I’ve been looking for a new charger case for my Samsung Galaxy S7. A fine phone if ever there was one, but unfortunately the un-augmented unit has woefully underwhleming battery capacity. In the eternal race for slimmer and slimmer phones—presumably so that they are easier to lose a grip on and unintentionally deposit in the john whilst trying to Google your Facebook—Samsung, like all phone manufacturers, has had to sacrifice something, and that something is battery life. I, with my Swift Premium Brown ‘N Serve Sausage fingers, am not particularly interested in owning a phone slim enough to use as a scalpel, but I do want the horsepower, high-quality camera and other features that come with the latest line of phones.

The compromise comes in the form of a phone case that contains an additional lithium-ion battery. There are lot of them to choose from, now that the S7 has been out for a bit. I have one of the earlier varieties now, and it’s okay, but it doesn’t do a lot to actually protect the phone, so now that the market has matured a little I went on another expedition into the Amazon to see whether I could find something a little more to my liking. There are a few newer, reasonably-priced battery cases out now, and while perusing the selection, I came across this:

Say What?

Amazon, far be it from me to question the power, the precision, the overwhelming efficacy of your digital minions who plumb the vasty deeps to bring me the most relevant cross- and up-sell offerings this side of Heaven. At this point, I am entrusting you with more and greater insight into my habits in all areas of my life than it is possible that I with my meager meatware am able to achieve. And yet, in spite of all the computational dei running through your machinas and all of the demographic scintilla you weave into the fabric of commerce every second of every day, of this I am relatively certain: I have pretty much locked down the act of taking a whiz. But thanks anyway.


Another Great Pumpkin Pogrom

Uncle AndrewUncle Andrew
Filed under: @ 10:06 am

Pumpkin Pogrom 2015

Many thanks to all who participated!


Caitlin and Cameron Sittin’ In A Tree

Filed under: @ 5:09 pm

Cat & Cam 2014

Caitlin Rachel Pomaik’ai Slattery & Cameron Phillip Hughes

Mazel tov you two! Best wishes for a long and joyous life together.
Sorry we couldn’t be there. We love you!


Just a Passing Thought

Uncle AndrewUncle Andrew
Filed under: @ 8:44 am

There has been a lot of chatter lately about the Authorization for Use of Military Force. I have little to say on the matter, save this: I don’t feel comfortable with any governmental doctrine whose acronym sounds like a monster swallowing the world in one bite.



Rest in Peace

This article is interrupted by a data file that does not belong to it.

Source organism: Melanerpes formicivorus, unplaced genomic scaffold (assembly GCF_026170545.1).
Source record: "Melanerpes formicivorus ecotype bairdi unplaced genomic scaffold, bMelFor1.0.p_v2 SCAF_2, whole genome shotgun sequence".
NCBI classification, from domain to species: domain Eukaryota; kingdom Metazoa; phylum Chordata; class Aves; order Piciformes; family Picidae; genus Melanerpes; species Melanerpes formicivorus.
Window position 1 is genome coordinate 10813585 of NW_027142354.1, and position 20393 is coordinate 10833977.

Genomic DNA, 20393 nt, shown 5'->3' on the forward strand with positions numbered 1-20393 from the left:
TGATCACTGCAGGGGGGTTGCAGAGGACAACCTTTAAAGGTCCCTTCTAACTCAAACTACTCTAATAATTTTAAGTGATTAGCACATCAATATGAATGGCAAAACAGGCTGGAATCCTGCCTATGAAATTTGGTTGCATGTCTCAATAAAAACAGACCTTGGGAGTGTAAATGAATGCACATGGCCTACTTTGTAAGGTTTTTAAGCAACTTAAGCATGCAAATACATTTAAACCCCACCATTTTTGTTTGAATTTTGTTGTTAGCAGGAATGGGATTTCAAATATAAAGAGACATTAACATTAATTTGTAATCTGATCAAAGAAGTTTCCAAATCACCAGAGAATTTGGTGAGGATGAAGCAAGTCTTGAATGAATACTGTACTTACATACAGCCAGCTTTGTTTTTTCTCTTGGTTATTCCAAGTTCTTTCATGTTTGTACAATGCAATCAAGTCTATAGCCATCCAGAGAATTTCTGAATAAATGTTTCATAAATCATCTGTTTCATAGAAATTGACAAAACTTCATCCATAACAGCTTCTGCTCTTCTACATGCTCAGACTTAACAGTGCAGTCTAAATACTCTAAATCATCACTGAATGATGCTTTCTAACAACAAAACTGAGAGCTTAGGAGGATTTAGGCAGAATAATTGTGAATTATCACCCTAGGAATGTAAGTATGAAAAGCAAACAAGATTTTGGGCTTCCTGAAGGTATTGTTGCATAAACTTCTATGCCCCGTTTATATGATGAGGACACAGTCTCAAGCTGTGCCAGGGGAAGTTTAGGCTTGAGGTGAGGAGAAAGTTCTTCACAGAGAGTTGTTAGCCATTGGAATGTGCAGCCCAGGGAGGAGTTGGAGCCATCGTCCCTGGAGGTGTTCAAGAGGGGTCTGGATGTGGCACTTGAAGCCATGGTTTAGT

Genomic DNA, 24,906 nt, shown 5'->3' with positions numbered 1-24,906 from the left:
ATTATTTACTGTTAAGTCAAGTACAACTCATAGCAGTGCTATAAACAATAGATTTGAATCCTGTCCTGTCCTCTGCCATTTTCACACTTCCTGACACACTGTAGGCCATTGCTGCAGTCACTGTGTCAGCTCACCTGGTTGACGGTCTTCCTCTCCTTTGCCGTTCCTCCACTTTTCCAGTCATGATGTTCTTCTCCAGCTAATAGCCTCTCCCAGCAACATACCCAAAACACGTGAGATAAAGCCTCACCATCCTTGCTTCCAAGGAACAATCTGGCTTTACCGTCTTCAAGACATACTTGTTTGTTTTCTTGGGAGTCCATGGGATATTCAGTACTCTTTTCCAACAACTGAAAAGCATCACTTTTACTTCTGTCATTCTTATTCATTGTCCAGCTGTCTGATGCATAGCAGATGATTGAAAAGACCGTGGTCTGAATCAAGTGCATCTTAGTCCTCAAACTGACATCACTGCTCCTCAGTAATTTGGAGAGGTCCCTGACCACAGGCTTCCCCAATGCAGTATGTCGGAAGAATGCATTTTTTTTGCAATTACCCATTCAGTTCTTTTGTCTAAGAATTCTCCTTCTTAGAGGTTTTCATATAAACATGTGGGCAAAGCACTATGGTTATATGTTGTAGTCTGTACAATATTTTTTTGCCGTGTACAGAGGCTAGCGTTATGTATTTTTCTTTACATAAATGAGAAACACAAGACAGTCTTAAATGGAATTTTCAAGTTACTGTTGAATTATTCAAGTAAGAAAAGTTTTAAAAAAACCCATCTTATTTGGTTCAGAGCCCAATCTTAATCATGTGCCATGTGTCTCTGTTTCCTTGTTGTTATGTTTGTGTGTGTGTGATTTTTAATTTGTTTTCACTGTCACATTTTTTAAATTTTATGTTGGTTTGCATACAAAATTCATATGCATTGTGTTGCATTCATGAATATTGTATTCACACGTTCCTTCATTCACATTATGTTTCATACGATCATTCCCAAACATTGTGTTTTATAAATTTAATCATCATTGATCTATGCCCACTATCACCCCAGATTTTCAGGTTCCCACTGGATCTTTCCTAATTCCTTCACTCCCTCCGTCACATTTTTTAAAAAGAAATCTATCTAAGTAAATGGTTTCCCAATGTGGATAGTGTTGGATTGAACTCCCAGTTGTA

Filed under: @ 8:52 am

“Memento, homo … quia pulvis es, et in pulverem reverteris” (Genesis 3:29)
“Remember, man, that thou art dust and unto dust thou wilt return.”

Joan & Tony on the sofa

Joan Lee (Linn) Lenzer. March 18, 1930 – March 10, 2014

Requiem Aeternam dona eis, Domine
Requiem et lux perpetua luceat eis:
Requiescant in pace. Requiem. Amen.


Pumpkin Pogrom 2013

Uncle AndrewUncle Andrew
Filed under: @ 4:08 pm

Many thanks to all who participated. Click on a picture to get the full-sized version.

Pumpkin Pogrom 2013Pumpkin Pogrom 2013Pumpkin Pogrom 2013


From This Year’s Independence Day Celebration

Uncle AndrewUncle Andrew
Filed under: @ 2:32 pm

This was without a doubt the most hazardous July 4th we’ve ever hosted at 121….well, technically it was only almost hazardous. Two aerial fireworks managed to go waaay off course and fly into the garage, nearly tagging two of our guests, both first-timers. Ah well, try not to hold it against us, guys….

After our niece Anastasia (okay, she’s really our friend Shawn’s daughter, but that whole crowd is like family to us) narrowly avoided a Close Encounter of the Burned Kind, she retreated indoors. After a particularly rambunctious 500-gram cake seemed to—finally—spend itself, Don, Rob and I (none of us the petite type) all sort of crept towards it. Noting our progress from the living room bay window, Anastasia was overheard saying to no one in particular, “sneaky potatoes….”  😆

Other than that, it was lots of fun. Much food and good cheer. We got to show off our new patio, which worked exactly as planned; we easily seated 8–10 people outdoors, and everyone seemed to enjoy the new setting. Many thanks to everyone who came out.

Here’s a clip of one of Don’s FrankenFireworks, two 200-gram cakes duct-taped to a 300-shot Saturn Missile Battery. I think it was one of the missiles that almost took out our niece. 😯

[flv width=”960″ height=”540″]http://www.uncle-andrew.net/blog/pics/fireworks-2013.flv[/flv]


Election Eve wisdom from “Da Youf”

Uncle AndrewUncle Andrew
Filed under: @ 10:31 am

Got this from my father via email. Apparently he and my Mom were chatting with my thirteen-year-old niece Lucy last night when the subject turned to the upcoming election.

Lucy is quite erudite, in her own very special way: she has an amazing grasp of language, with an insanely outsized grasp of wordplay and deadpan comic timing. When my parents asked her what she thought of the presidential candidates, she replied, “Romney is boring. He sounds like a teacher lecturing on the history of dust.”

What about Obama, they asked?

“I like him,” she said; “he has big ears, which is funny, and makes children laugh.”

From the mouths of babes, indeed. Here’s to you, Babe. 😀

And to All, a Good Election Night.


Pumpkin Pogrom 2012 Was a Success!

Uncle AndrewUncle Andrew
Filed under: @ 4:00 pm

Pumpkin Pogrom 2012

Many thanks to those who participated!